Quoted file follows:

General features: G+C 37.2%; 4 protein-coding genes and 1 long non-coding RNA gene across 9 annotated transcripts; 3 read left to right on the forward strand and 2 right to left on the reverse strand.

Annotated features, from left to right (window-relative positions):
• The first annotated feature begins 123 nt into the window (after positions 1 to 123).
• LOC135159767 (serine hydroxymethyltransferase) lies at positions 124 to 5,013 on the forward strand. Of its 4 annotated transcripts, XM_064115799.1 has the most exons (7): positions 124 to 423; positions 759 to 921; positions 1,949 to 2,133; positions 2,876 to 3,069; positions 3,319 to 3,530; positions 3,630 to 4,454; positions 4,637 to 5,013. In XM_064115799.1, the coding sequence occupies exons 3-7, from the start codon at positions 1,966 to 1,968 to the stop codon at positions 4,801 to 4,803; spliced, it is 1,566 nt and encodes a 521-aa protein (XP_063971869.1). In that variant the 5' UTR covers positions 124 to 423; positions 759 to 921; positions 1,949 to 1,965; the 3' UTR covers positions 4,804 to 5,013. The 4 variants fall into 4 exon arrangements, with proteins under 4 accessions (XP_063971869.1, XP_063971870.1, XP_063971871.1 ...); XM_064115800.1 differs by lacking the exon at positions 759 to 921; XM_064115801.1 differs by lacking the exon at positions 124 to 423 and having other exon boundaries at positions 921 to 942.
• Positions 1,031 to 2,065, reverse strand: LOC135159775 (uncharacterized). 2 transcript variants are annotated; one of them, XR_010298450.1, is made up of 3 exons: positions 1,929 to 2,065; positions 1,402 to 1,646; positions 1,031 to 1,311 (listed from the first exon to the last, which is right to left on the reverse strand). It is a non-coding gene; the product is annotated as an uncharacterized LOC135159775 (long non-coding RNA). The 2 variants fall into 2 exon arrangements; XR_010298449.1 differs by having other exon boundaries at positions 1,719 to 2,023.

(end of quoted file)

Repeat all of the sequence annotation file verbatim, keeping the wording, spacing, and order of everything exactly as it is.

General features: G+C 37.2%; 4 protein-coding genes and 1 long non-coding RNA gene across 9 annotated transcripts; 3 read left to right on the forward strand and 2 right to left on the reverse strand.

Annotated features, from left to right (window-relative positions):
• The first annotated feature begins 123 nt into the window (after positions 1 to 123).
• LOC135159767 (serine hydroxymethyltransferase) lies at positions 124 to 5,013 on the forward strand. Of its 4 annotated transcripts, XM_064115799.1 has the most exons (7): positions 124 to 423; positions 759 to 921; positions 1,949 to 2,133; positions 2,876 to 3,069; positions 3,319 to 3,530; positions 3,630 to 4,454; positions 4,637 to 5,013. In XM_064115799.1, the coding sequence occupies exons 3-7, from the start codon at positions 1,966 to 1,968 to the stop codon at positions 4,801 to 4,803; spliced, it is 1,566 nt and encodes a 521-aa protein (XP_063971869.1). In that variant the 5' UTR covers positions 124 to 423; positions 759 to 921; positions 1,949 to 1,965; the 3' UTR covers positions 4,804 to 5,013. The 4 variants fall into 4 exon arrangements, with proteins under 4 accessions (XP_063971869.1, XP_063971870.1, XP_063971871.1 ...); XM_064115800.1 differs by lacking the exon at positions 759 to 921; XM_064115801.1 differs by lacking the exon at positions 124 to 423 and having other exon boundaries at positions 921 to 942.
• Positions 1,031 to 2,065, reverse strand: LOC135159775 (uncharacterized). 2 transcript variants are annotated; one of them, XR_010298450.1, is made up of 3 exons: positions 1,929 to 2,065; positions 1,402 to 1,646; positions 1,031 to 1,311 (listed from the first exon to the last, which is right to left on the reverse strand). It is a non-coding gene; the product is annotated as an uncharacterized LOC135159775 (long non-coding RNA). The 2 variants fall into 2 exon arrangements; XR_010298449.1 differs by having other exon boundaries at positions 1,719 to 2,023.